FROM THE CHURCH LANE END The Dorset Stour, Parley, 15 October 2021 (Session 41_2021)

The camera has narrowed the river in this snap
  • Venue: The Dorset Stour, R&DAA’s Parley Fishery
  • Swim: The second swim upstream from the entrance
  • Time: 10:45 to 11:45
  • Weather: Cooler than it has been for a while, minimal wind, cloudy before rain came in during the afternoon

Having digressed far and wide in my previous post I will endeavour to stay on topic this time. However, fishing for a mere hour at a river 11 miles from home perhaps need an explanation, especially when petrol prices are steadily heading north. So, as background Christmas shopping has already started at Sidestream Towers, or more to the point what passes at Sidestream Towers these days for Christmas shopping has already started. Consequently I had to head to north Bournemouth to collect a pair of new cricket pads for my son to open on Christmas Day and to try and look surprised about. Despite being a little pressed for time as visitors are coming at the weekend and having neglected housework in favour of the garden over the last 10 days, it made sense to put the tackle on the car. I knew my route home would mean a choice of passing either the club stretch of the Stour at Parley, or the free stretch on the opposite bank. At the Northbourne Roundabout I flipped a mental coin and chose the club stretch, so in cricket terms I opted to bowl from the Church Lane End rather than the Kingfisher Barn End!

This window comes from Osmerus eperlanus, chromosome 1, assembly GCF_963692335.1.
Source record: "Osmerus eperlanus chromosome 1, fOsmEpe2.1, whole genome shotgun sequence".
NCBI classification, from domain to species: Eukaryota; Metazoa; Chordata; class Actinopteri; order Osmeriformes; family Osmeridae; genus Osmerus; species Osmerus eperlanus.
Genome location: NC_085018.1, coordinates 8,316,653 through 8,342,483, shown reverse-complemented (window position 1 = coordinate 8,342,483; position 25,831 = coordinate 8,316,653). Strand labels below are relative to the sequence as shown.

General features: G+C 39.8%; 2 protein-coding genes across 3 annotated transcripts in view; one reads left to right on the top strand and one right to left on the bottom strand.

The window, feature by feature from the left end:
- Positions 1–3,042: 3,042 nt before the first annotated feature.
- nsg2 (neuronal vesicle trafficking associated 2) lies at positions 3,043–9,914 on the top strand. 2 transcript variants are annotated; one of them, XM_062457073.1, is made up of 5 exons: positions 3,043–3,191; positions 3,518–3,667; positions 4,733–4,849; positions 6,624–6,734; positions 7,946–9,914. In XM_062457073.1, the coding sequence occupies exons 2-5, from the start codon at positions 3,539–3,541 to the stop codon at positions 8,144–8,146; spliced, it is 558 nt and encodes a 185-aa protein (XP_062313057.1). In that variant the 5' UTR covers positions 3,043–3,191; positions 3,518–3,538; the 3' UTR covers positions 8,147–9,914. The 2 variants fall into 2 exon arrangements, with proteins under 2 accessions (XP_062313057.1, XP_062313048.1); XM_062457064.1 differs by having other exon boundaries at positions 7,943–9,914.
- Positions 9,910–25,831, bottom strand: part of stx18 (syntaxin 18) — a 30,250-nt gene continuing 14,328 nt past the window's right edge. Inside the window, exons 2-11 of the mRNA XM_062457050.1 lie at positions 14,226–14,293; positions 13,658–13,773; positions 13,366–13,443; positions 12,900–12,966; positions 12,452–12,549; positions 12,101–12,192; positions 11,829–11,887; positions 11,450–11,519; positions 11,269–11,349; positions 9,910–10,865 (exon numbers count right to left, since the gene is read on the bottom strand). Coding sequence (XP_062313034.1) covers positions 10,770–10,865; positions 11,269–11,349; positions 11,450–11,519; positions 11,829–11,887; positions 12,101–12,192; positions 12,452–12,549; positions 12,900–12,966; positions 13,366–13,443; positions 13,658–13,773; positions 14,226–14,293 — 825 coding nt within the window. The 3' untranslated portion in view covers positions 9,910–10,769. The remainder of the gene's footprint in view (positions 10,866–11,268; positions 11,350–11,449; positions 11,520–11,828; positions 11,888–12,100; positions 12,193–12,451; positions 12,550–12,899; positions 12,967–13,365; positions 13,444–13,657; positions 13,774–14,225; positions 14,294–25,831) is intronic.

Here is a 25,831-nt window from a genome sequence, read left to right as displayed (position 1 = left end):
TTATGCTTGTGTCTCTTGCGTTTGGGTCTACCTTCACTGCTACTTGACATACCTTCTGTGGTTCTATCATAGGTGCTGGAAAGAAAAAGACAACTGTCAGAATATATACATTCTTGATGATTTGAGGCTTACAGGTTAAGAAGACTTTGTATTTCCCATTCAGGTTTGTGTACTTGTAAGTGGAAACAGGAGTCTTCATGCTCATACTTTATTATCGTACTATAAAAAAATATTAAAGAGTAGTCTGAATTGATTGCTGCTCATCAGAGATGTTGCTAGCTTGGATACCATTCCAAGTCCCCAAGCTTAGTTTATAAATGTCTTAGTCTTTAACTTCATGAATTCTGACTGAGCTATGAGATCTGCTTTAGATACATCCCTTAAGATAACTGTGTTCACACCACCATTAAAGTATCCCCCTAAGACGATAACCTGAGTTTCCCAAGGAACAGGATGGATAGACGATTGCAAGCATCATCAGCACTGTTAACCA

To some extent this was more about research than actually fishing, but whereas I could have spent the entire hour walking the bank, it seemed more enjoyable to spend some of the time with a bait in the water. In my last post I mentioned a post on the club website saying that we are “… now entering the best of the fisherman’s year …”. The post went on to say “… good fish being taken from the bank side slacks. Stret pegging or laying-on with float tackle set over depth, seemed to work well …”. Taking this on board from the entrance I walked upstream as far as the iron fence looking for a likely eddy and, almost inevitably, ended up walking back to the second swim I had passed. In this swim there was a near bank slack under an overhanging tree, so I decided to set up there:

  • Tackle: The Avon rod, 6lb line to a size 10 hook
  • Method: Stret pegging with a SB Stivon 3AAA float
  • Bait: Brandling tipped with red maggot and flake
  • Ground Bait: Loose fed red maggot and pearl barley

The plus sides of the hour was that I managed to control the float nicely on a few trots through the swim and also to cast under the overhanging branches and stret peg with no mishaps. The downside was that in the time I was there, there wasn’t the slightest nudge or indication of a fish being interested. I guess if I am to crack river fishing no one said it would be easy and gaining competence with my rigs in the first step. A blank, but a short session and I am not disheartened.